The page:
In His Words
Rolando Hinojosa-Smith's 'A Voice of My Own'
Rolando Hinojosa-Smith, poet, professor, and chronicler of the fictional Rio Grande town of Klail City, came from a family that took reading for granted. "No one from home urged me to read. I read because my parents and my four brothers and sisters read. And I confess they all did; without knowing it, I was following Faulkner's dictum: 'Read. Read. Read. Read everything – good and bad, trash, the classics,' et cetera."
His earliest story, written for a contest sponsored by the Mercedes high school he attended, focused on the Mexican Revolution of l910. "It involved two campesinos returning from work and they try to evade the levy. Both die, and one falls in an irrigation ditch, and his blood spreads all over Mexico."
In the ensuing decades, Hinojosa-Smith experimented with genre, going from fragmented social novel to comedic gumshoe to personal essays, including the forthcoming A Voice of My Own: Essays and Stories (Arte Publico). Of this hopscotching, he says, "Thoughts come from ideas and remembrances and memory. I felt I could write about anything I wanted to." As for those ideas that would inform his always emerging oeuvre, Hinojosa-Smith says: "Much was gathered from listening to the old men and women tell stories, some of which covered the Mexican Revolution, but also all manner of stories. I imagine I was allowed to listen because I never interrupted."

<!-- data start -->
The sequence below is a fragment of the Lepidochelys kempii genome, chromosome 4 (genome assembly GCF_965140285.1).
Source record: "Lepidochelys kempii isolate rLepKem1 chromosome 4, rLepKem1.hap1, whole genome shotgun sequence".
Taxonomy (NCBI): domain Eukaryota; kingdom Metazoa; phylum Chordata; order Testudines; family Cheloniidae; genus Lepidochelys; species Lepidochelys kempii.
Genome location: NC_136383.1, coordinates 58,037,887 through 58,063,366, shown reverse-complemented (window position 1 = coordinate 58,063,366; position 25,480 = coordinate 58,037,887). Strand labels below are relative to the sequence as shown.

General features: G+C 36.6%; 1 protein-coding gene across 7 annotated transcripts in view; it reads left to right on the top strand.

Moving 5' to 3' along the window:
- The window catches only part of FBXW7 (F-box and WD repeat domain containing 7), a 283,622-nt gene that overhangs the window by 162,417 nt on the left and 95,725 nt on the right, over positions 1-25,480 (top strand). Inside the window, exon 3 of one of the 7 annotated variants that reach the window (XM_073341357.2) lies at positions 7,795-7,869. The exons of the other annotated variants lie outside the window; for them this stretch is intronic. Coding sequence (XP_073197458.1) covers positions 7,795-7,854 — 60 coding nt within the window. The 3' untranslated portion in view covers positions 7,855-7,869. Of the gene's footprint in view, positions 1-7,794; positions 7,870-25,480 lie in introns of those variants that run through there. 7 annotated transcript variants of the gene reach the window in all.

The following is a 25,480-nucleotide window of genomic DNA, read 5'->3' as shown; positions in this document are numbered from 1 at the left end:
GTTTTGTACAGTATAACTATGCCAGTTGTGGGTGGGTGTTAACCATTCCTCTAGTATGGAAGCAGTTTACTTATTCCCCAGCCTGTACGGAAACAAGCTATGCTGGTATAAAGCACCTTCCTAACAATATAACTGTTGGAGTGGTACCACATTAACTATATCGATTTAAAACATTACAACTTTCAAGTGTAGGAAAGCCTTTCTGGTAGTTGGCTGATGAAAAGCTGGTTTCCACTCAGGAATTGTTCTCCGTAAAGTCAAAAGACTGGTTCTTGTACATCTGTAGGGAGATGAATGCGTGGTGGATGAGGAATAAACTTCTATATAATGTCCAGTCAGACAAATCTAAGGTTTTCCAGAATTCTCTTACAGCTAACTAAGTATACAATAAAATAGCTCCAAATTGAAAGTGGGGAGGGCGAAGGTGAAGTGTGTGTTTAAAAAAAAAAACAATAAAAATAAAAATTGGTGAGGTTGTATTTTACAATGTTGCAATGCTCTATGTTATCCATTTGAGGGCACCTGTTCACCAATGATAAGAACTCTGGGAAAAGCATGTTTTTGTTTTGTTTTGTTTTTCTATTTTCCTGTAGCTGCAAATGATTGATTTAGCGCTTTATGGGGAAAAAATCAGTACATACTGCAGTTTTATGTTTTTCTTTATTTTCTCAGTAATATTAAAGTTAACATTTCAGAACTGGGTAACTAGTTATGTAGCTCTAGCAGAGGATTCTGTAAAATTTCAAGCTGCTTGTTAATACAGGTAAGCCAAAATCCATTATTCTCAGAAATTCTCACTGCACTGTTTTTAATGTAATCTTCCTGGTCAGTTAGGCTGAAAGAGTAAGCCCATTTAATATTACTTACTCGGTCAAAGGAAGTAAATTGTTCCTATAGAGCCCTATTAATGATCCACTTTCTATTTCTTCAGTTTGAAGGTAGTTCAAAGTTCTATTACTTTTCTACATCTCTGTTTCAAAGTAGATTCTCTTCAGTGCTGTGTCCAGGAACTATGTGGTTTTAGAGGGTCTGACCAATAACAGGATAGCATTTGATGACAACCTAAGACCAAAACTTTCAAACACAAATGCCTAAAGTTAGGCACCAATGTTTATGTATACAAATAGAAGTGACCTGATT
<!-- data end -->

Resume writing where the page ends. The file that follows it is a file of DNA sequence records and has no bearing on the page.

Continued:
Hinojosa-Smith concedes that his books are heady and read mostly by university professors and their students. "And I gear it to that audience; my writing isn't an easy read, and I don't intend to bore anyone." Recently, at a reading at Texas Tech, he met a professor from Purdue who had read his work. "Happy? Of course, but surprised, too. A remarkably well-read scholar, by the way. I very much doubt that the ordinary reader would or could put up with my stuff. I don't blame them, but it's different in the universities where close reading is usually the case."
As for what he would have done with his life if he hadn't been a writer, Hinojosa has "no idea."
"I haven't given it a thought."
Border Lines: The Art of Personal Reflection
With Rolando Hinojosa-Smith and Sergio Troncoso
Sunday, Oct. 23, 3-4pm, Capitol Extension, Rm. E2.016